11/16/2005

Leak of Agent's Name Causes Exposure of CIA Front Firm

Posted by: antiaristo on The Next Hurrah, November 16, 2005

By Walter Pincus and Mike Allen
Washington Post Staff Writers
Saturday, October 4, 2003; Page A03


The leak of a CIA operative's name has also exposed the identity of a CIA front company, potentially expanding the damage caused by the original disclosure, Bush administration officials said yesterday.

The company's identity, Brewster-Jennings & Associates, became public because it appeared in Federal Election Commission records on a form filled out in 1999 by Valerie Plame, the case officer at the center of the controversy, when she contributed $1,000 to Al Gore's presidential primary campaign.

After the name of the company was broadcast yesterday, administration officials confirmed that it was a CIA front. They said the obscure and possibly defunct firm was listed as Plame's employer on her W-2 tax forms in 1999 when she was working undercover for the CIA. Plame's name was first published July 14 in a newspaper column by Robert D. Novak that quoted two senior administration officials. They were critical of her husband, former ambassador Joseph C. Wilson IV, for his handling of a CIA mission that undercut President Bush's claim that Iraq had sought uranium from the African nation of Niger for possible use in developing nuclear weapons.

The Justice Department began a formal criminal investigation of the leak Sept. 26.

The inadvertent disclosure of the name of a business affiliated with the CIA underscores the potential damage to the agency and its operatives caused by the leak of Plame's identity. Intelligence officials have said that once Plame's job as an undercover operative was revealed, other agency secrets could be unraveled and her sources might be compromised or endangered.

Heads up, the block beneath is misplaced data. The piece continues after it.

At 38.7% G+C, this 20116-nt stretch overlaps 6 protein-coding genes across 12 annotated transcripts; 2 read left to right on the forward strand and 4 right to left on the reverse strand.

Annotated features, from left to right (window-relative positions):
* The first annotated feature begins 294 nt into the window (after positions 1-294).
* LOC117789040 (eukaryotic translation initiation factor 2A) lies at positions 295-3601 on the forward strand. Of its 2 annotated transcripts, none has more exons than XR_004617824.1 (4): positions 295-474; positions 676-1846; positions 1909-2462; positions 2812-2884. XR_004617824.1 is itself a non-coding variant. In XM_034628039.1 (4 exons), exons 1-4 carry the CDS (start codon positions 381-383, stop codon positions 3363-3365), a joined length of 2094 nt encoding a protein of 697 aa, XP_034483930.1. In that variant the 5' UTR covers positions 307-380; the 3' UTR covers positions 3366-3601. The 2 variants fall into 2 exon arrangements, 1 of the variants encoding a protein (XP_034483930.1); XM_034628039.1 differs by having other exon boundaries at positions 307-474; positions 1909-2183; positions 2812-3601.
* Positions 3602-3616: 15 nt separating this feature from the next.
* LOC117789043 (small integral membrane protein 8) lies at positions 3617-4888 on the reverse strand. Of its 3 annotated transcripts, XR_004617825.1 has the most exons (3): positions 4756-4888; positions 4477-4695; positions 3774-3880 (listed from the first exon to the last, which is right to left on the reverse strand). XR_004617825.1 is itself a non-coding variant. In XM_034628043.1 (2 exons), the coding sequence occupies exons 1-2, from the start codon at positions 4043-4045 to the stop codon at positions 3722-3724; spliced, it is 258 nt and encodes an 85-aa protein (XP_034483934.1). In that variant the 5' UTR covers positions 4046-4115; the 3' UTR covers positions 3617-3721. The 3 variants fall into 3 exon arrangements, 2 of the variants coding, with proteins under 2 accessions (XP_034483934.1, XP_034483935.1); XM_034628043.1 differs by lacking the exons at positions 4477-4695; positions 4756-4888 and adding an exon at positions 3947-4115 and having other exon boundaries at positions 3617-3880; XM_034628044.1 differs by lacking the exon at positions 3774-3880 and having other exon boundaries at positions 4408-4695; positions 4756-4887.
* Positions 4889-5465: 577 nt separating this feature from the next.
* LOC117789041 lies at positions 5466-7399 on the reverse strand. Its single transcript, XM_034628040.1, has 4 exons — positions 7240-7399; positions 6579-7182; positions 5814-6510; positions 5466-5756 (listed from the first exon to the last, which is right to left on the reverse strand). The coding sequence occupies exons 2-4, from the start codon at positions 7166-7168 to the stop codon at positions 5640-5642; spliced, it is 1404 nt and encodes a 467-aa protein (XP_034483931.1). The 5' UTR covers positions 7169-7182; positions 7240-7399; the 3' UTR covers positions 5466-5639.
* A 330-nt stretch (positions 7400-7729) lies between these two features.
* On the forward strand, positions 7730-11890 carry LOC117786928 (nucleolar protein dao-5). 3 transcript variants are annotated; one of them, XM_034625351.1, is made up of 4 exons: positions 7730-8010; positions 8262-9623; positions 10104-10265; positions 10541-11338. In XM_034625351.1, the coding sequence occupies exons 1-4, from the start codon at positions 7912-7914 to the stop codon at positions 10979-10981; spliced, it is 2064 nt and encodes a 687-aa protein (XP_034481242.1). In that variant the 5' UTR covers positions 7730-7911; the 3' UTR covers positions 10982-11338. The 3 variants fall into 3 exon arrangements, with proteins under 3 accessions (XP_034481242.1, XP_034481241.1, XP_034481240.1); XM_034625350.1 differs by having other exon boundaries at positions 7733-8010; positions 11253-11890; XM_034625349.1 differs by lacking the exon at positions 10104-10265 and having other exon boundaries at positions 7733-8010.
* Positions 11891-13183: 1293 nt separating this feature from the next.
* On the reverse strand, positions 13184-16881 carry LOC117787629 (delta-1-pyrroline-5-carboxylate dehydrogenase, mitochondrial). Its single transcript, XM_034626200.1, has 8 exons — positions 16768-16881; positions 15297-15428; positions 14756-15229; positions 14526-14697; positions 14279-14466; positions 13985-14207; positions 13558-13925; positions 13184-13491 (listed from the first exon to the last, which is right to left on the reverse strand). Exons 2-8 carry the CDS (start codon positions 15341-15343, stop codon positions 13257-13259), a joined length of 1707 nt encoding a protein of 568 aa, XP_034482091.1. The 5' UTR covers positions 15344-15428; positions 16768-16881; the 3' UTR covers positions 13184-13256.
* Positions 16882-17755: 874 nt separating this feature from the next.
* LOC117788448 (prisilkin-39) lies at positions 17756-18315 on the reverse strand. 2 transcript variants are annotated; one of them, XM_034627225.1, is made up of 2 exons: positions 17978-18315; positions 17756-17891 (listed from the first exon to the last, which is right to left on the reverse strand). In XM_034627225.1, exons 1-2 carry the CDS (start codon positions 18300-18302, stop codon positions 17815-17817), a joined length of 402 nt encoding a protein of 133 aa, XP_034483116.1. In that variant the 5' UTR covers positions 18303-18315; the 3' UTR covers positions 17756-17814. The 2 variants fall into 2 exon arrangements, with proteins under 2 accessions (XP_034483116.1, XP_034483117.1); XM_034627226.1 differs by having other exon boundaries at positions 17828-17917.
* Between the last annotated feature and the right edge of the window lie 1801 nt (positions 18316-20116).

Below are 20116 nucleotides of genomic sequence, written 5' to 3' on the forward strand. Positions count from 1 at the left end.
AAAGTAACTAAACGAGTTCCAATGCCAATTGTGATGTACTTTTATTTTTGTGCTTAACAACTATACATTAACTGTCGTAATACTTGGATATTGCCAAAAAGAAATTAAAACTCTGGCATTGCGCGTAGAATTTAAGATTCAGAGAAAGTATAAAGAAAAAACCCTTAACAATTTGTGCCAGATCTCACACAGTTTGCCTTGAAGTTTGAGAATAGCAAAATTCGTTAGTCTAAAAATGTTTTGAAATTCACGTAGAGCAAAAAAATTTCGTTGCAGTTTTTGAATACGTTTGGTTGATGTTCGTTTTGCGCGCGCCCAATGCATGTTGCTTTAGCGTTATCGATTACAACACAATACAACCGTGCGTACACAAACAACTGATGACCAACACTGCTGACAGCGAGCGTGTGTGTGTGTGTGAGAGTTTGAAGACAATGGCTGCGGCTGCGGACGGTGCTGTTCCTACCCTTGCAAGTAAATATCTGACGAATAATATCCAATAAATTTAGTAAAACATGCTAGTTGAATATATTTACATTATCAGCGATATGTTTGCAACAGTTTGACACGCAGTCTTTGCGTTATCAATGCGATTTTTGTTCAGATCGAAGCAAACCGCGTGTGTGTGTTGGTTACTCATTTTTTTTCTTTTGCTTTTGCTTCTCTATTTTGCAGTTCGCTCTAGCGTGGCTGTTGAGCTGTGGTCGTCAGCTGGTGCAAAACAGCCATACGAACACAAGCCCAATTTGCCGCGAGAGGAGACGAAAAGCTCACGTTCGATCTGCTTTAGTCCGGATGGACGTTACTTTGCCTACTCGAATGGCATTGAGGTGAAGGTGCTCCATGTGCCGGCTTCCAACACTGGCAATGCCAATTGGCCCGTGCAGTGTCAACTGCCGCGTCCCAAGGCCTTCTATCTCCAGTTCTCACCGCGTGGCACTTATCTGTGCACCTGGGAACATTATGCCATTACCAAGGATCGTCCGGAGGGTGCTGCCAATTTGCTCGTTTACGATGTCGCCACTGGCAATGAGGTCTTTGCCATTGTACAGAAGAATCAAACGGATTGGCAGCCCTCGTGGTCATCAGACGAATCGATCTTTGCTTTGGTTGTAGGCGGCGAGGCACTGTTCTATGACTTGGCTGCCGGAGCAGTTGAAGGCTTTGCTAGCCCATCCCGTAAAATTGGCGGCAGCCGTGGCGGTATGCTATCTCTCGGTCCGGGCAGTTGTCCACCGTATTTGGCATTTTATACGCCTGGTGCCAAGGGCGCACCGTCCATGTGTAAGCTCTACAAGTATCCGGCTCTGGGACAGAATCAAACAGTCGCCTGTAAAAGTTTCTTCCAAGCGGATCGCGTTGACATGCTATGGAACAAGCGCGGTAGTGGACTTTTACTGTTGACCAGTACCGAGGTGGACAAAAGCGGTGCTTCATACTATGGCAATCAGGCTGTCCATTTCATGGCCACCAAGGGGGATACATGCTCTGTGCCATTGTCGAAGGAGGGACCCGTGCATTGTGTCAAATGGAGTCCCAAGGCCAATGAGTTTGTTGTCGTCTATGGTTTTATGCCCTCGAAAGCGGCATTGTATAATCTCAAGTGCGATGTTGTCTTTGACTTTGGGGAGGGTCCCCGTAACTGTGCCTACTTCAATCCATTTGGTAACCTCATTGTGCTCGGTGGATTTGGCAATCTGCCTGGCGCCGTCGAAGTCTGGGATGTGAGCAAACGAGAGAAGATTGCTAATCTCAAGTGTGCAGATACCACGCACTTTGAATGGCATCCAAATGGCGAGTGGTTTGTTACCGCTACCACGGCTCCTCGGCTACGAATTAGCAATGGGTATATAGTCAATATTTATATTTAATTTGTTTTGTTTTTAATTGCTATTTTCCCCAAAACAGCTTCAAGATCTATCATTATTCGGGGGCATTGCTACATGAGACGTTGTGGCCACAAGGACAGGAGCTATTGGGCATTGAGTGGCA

A former diplomat who spoke on condition of anonymity said yesterday that every foreign intelligence service would run Plame's name through its databases within hours of its publication to determine if she had visited their country and to reconstruct her activities.

'That's why the agency is so sensitive about just publishing her name,' the former diplomat said.

FEC rules require donors to list their employment. Plame used her married name, Valerie E. Wilson, and listed her employment as an 'analyst' with Brewster-Jennings & Associates. The document establishes that Plame has worked undercover within the past five years. The time frame is one of the standards used in making determinations about whether a disclosure is a criminal violation of the Intelligence Identities Protection Act.

It could not be learned yesterday whether other CIA operatives were associated with Brewster-Jennings.

Before this (and the Novak broadcast on October 3 which enabled this) the name Brewster Jennings had never appeared in the public domain. And this was done a week AFTER the DoJ began their criminal inquiry.


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